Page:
- Put in all of the veggies (feel free to do this gradually as things like carrots and potatoes will take longer to cook than broccoli and cauliflower). Bring to the boil and simmer for around half an hour. The longer it cooks, the softer the veg.
- Add the parsley and black pepper with about 5 minutes to go on the cooking time.
- Enjoy with fresh bread!
The Old Classic – Banana Bread!
Week 2 at home in self isolation (well, to be technically correct, in family isolation!) has made me realise a few things. Firstly, teenagers eat a lot of food! They are constantly hungry and filling them up with healthy, nutritious food is pretty much top of my daily “to do” list!
Another thing I have been reminded of this week is that food is sacred and wasting it (especially now) by throwing it away if over-ripe breaks your heart. So, my lesson of this week is to use those over-ripe bananas (that you may or may not have over purchased in week 1’s panic buying!) and make the ultimate, best ever Banana Bread. With the extra time on our hands at home, the slow food movement is making a revival. Nothing better than the smell of home baked goods wafting through the house. Nourishing to the body and soul!
Benefits of this recipe:
- Bananas – are a nutrient dense, unprocessed fruit full of sustaining fibre, potassium (healthy heart and blood pressure), folate, antioxidants and vitamin C (boosts immune system). They are also low in sodium and fat.
- Butter not margarine – butter is made from churning milk or cream. It is much less processed than margarine! Butter’s high fat content gives baked goods their texture. It is all about balance! Margarine may be lower in saturated fat, but it contains harmful trans fats and additives that the body finds it hard to metabolise.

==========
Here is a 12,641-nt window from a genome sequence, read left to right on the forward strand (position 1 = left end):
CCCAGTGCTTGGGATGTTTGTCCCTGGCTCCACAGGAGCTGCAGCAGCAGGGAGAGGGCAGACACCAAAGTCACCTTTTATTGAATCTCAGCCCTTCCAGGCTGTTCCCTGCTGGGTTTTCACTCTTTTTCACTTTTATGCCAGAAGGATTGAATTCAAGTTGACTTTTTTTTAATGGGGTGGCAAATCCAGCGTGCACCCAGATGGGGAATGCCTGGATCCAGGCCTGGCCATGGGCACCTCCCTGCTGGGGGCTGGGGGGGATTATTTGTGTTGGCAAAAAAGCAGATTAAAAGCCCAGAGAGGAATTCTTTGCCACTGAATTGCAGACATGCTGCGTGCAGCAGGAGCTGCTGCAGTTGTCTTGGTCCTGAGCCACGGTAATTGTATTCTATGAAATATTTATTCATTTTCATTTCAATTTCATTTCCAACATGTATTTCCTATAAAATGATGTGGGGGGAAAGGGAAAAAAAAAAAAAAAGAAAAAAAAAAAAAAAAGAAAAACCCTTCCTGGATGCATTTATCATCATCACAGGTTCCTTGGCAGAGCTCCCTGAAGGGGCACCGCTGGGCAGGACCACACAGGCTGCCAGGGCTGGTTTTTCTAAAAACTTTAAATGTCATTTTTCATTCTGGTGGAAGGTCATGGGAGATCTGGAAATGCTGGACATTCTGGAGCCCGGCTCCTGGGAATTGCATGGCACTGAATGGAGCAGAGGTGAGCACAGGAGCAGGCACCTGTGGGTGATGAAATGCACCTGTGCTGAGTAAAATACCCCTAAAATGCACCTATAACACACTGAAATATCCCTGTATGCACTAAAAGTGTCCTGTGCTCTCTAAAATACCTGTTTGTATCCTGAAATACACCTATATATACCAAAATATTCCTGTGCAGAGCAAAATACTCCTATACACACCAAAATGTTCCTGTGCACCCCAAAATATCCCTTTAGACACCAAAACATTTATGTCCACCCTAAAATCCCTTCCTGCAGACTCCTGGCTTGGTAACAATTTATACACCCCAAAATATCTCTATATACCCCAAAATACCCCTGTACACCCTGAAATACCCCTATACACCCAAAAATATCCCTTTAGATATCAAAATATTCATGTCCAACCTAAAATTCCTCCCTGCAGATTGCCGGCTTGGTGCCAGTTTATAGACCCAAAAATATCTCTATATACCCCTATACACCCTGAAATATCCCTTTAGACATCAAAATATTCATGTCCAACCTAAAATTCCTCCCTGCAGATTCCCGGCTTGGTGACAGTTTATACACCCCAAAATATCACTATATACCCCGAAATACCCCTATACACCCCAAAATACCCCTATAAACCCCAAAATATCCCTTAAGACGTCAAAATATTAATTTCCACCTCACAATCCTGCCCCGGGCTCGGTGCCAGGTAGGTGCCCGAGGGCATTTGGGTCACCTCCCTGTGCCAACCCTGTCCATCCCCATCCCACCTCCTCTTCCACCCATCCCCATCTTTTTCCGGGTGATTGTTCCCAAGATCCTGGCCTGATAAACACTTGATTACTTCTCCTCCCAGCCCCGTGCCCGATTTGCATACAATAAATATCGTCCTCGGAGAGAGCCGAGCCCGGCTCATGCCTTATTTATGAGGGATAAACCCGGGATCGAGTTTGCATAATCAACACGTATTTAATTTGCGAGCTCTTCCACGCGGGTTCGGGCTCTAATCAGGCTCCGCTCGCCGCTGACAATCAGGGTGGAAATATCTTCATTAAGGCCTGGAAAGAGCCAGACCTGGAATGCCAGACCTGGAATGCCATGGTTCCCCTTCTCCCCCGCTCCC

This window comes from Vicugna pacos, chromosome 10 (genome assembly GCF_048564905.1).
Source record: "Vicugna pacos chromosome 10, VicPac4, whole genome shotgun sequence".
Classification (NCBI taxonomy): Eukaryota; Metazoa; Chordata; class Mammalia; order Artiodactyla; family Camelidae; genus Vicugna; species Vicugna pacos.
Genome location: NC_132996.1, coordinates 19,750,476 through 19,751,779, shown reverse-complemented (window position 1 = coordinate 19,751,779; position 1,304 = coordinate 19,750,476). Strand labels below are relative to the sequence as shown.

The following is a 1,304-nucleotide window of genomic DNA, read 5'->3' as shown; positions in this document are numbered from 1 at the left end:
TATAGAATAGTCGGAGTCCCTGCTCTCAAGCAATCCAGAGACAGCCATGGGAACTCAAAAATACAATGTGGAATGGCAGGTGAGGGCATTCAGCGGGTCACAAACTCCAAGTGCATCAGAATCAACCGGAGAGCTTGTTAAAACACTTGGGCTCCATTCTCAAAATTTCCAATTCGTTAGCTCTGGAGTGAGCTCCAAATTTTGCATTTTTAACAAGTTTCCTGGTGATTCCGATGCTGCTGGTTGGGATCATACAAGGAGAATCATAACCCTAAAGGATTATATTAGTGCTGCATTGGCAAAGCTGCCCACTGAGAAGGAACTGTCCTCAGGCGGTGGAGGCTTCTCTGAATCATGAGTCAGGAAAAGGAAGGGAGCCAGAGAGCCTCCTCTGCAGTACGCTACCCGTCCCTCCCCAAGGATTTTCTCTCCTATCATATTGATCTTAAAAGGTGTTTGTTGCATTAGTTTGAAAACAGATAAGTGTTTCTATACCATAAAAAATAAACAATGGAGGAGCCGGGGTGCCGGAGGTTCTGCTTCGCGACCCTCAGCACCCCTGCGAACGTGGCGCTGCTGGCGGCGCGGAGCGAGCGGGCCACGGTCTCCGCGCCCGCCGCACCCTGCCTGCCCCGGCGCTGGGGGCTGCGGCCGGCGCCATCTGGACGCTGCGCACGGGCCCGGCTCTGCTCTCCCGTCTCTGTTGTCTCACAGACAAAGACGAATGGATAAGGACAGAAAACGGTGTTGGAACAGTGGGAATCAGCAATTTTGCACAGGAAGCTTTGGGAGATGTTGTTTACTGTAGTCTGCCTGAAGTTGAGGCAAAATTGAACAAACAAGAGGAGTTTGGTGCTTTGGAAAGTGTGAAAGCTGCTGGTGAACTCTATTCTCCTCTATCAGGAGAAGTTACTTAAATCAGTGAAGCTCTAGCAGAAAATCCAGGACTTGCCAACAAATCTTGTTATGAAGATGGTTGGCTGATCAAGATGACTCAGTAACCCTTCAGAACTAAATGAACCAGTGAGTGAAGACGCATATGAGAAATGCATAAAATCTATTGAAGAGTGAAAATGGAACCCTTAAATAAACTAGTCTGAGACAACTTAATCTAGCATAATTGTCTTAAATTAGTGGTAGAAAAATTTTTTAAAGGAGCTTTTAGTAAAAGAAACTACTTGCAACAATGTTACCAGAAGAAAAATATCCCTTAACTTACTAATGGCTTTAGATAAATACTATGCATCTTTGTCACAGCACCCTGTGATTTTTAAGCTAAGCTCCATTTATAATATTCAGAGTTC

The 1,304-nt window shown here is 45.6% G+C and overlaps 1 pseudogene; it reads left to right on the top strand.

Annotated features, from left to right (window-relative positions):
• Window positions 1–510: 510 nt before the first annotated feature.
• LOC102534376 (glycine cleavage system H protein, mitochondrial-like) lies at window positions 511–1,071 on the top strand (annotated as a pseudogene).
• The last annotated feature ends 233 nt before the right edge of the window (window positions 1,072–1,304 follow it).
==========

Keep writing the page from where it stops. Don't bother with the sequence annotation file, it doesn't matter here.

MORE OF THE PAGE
- Wholemeal spelt flour – Spelt is an ancient grain related to wheat which is more easily digested (water soluble). It is high in fibre, vitamins B1, B2 and B3 as well as manganese and magnesium and is low GI. Its tougher husk protects the nutrients inside. Spelt has a nutty, slightly sweet flavour.
- Rapadura sugar - not as heavily processed as white sugar. It is made by evaporating the water from cane juice, thus retaining the molasses and high mineral content (vitamin C, iron and magnesium). It has a natural caramel taste and grainy texture and is low GI.
- Cinnamon – high in antioxidants and anti-inflammatory, lowering blood sugar and having a powerful anti-diabetic effect. Cinnamon boosts the immune system as it is rich in antioxidant polyphenols and proanthocyanidins.
- Walnuts – full of protein for growth, repair, building antibodies and stabilising blood sugar levels. Rich in omega 3 fats, especially DHA which assists in brain health and prevents cognitive decline. High in antioxidants, reduces inflammation.
4oz (115g) butter (at room temperature)
4oz (115g) caster sugar (raw if you have it or golden or even rapadura)
2 eggs (organic if possible, at room temperature)
6 oz (170g) wholemeal spelt flour (or equivalent if gluten free)
1 tsp bicarbonate of soda
1/8 tsp salt (few grinds of pink himalayan salt will suffice)
1 tsp ground cinnamon (good quality organic if you can)
3 large ripe bananas
1 tsp vanilla essence (optional)
2 oz (55g) chopped walnuts (organic if possible)
- Preheat oven to 350F/180C/Gas 4. Line a loaf tin (9” x 5”/23 x 13cm) with baking paper.
- Cream together the butter and sugar until light and fluffy.
- Into a separate bowl, sift the flour, bicarbonate of soda, salt and cinnamon.